By Lisa Seachrist
CV Therapeutics Inc. will take its atrial arrhythmia drug, CVT-510, into Phase III testing early next year. The compound will join the company's lead compound, ranolazine, in Phase III clinical testing.
Palo Alto, Calif.-based CV Therapeutics announced its decision based on the outcome of the first segment of its Phase II studies testing CVT-510 as a way to stop the rapid heartbeat associated with paroxysmal supraventricular tachycardias (PSVT), a subtype of atrial arrhythmia.
"We've finished the first part of Phase II testing and the data was pretty much exactly what we wanted," said Dan Spiegelman, senior vice president and CFO for CV Therapeutics. "We expect to start the Phase III program at the beginning of next year. We're doing some more dosing refinement work."
Spiegelman said CV Therapeutics has submitted the Phase II results to the American Heart Association for inclusion in its annual meeting to be held in November. In the meantime, the Phase II trials continue in other subtypes of atrial arrhythmias.
More than simply a rapid or irregular heartbeat, atrial arrhythmias can lead to stroke, heart attack and low blood pressure. Approximately 2.6 million people in the U.S. are hospitalized every year with an atrial arrhythmia of one form or another. The arrhythmias are caused by increased electrical conduction through the atrial ventricular (AV) node - the critical regulator of heart rate. The increased electrical conductivity can lead to atrial fibrillation, PSVT or atrial flutter.
Current therapies for atrial arrhythmias include pure adenosine or a calcium channel blocker. Unfortunately, both therapies have difficult side effects. Adenosine causes a serious drop in blood pressure, preventing the drug from being useful as a long-term therapy, while calcium channel blockers take a long time to begin to regulate the heartbeat.
CVT-510, on the other hand, is designed to avoid these problems. Because it's designed to target selectively the A1 adenosine receptor, which is responsible for slowing the AV node, CVT-510 can slow an irregular heartbeat without affecting blood pressure through the activation of the A2 adenosine receptor.
"You really see this happening quickly and from our Phase II results it looks like it works for almost everybody," Spiegelman said.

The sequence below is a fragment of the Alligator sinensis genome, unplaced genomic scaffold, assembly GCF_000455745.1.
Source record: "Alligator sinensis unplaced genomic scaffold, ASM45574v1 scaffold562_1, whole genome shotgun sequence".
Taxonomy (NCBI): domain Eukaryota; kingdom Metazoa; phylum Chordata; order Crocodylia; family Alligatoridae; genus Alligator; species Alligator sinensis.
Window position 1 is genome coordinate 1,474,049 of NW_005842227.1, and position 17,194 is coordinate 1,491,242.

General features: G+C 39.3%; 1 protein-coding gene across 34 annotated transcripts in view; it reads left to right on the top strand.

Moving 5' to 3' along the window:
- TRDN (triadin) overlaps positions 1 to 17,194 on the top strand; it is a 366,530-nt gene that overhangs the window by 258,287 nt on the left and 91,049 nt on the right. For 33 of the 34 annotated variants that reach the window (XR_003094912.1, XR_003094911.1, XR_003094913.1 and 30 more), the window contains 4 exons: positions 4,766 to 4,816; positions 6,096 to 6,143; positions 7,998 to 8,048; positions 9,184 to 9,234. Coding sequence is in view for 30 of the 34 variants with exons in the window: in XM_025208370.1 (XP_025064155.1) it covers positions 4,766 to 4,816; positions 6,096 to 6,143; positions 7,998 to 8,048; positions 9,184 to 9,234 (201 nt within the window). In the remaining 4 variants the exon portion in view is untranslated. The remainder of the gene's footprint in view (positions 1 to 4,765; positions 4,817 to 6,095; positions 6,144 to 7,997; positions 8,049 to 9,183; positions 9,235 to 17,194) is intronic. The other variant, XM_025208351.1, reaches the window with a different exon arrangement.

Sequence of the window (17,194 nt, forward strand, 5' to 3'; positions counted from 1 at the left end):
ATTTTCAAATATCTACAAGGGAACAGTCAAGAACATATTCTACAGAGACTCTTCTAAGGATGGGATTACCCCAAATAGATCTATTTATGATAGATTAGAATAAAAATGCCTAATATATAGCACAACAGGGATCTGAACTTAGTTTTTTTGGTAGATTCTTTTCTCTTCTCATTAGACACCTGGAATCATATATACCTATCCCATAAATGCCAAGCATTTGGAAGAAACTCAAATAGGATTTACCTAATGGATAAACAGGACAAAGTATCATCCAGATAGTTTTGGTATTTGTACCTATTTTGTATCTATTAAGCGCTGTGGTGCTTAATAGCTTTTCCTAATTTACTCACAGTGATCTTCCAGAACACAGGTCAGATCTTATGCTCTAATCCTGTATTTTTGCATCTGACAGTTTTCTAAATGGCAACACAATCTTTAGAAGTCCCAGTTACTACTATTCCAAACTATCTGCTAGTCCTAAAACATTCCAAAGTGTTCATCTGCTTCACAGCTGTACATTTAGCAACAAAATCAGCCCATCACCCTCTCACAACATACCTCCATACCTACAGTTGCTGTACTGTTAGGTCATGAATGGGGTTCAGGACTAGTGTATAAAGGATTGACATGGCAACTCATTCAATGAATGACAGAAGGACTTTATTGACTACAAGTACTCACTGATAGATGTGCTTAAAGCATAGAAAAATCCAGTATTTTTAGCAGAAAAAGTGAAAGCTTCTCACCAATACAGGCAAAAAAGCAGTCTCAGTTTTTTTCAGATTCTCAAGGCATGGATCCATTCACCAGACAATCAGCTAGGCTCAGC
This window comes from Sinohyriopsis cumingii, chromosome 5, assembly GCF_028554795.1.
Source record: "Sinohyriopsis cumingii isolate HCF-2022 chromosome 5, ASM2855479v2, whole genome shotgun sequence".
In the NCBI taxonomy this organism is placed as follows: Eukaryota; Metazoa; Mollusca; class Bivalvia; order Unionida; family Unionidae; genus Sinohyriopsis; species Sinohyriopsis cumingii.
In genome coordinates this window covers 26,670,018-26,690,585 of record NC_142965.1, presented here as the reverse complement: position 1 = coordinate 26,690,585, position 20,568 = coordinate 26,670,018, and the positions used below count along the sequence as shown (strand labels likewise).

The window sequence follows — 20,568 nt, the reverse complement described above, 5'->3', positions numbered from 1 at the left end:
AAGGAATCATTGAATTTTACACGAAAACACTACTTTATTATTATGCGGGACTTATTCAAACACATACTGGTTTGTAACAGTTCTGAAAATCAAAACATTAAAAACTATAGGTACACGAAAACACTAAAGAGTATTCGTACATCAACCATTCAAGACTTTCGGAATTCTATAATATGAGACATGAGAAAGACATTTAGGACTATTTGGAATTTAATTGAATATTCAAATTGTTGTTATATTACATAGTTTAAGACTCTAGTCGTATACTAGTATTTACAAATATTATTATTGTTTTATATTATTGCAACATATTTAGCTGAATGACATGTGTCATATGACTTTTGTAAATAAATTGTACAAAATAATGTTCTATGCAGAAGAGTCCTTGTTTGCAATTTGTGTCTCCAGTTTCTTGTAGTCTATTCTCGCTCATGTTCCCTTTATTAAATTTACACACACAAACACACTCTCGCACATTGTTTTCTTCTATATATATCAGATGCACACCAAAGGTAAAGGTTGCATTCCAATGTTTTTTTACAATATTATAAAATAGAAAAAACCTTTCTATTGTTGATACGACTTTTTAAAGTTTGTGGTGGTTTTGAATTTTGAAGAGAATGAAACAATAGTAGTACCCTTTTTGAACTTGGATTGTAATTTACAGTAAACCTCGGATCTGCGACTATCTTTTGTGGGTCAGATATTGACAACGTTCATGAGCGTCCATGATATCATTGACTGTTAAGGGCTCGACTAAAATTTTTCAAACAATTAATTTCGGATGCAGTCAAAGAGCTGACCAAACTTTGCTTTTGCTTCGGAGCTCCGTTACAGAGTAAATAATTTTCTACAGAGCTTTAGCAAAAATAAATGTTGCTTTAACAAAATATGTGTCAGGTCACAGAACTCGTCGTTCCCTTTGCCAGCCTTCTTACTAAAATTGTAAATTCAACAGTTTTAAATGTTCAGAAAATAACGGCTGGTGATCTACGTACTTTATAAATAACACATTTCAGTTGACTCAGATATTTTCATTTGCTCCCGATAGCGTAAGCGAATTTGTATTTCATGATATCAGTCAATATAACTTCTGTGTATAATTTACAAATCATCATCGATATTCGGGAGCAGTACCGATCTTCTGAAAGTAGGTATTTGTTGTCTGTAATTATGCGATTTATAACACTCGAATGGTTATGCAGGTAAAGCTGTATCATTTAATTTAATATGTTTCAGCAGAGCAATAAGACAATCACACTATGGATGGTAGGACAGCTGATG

The Phase II trial is testing the drug under rather controlled conditions - patients are undergoing diagnostic tests in which physicians intentionally induce the atrial arrhythmia before giving the drug. Spiegelman said the Phase III program will test CVT-510 in the emergency room setting. The company still is working out the full details of the study, but Spiegelman said the trial would be a multicenter, randomized, placebo-controlled study of atrial arrhythmias in less than 1,000 patients.
Last year, CV Therapeutics signed a deal with Innovex Inc., a subsidiary of Research Triangle Park, N.C.-based Quintiles Transnational Corp., to outsource the marketing of its angina drug, ranolazine. Ranolazine as a monotherapy proved capable of allowing angina patients to stay on a treadmill anywhere from 22 to 49 seconds longer than placebo-treated patients. CV Therapeutics currently has the drug in a Phase III study in combination with either a beta-blocker or a calcium channel blocker. The company is on track to file a new drug application for ranolazine sometime in 2001. (See BioWorld Today, May 12, 1999, p. 1; and Oct. 8, 1999, p. 1.)
Spiegelman said the company hasn't discussed any marketing plans for CVT-510, but that another such arrangement was definitely on the table.
"It's absolutely something we would consider," Spiegelman said. "The sales force developed for ranolazine could be leveraged to market CVT-510 as well."
Spiegelman said the company believes CVT-510 will follow ranolazine to market by about a year and a half to two years.
CV Therapeutics' stock (NASDAQ:CVTX) closed Tuesday at $41.50, up $4.375, or 12 percent.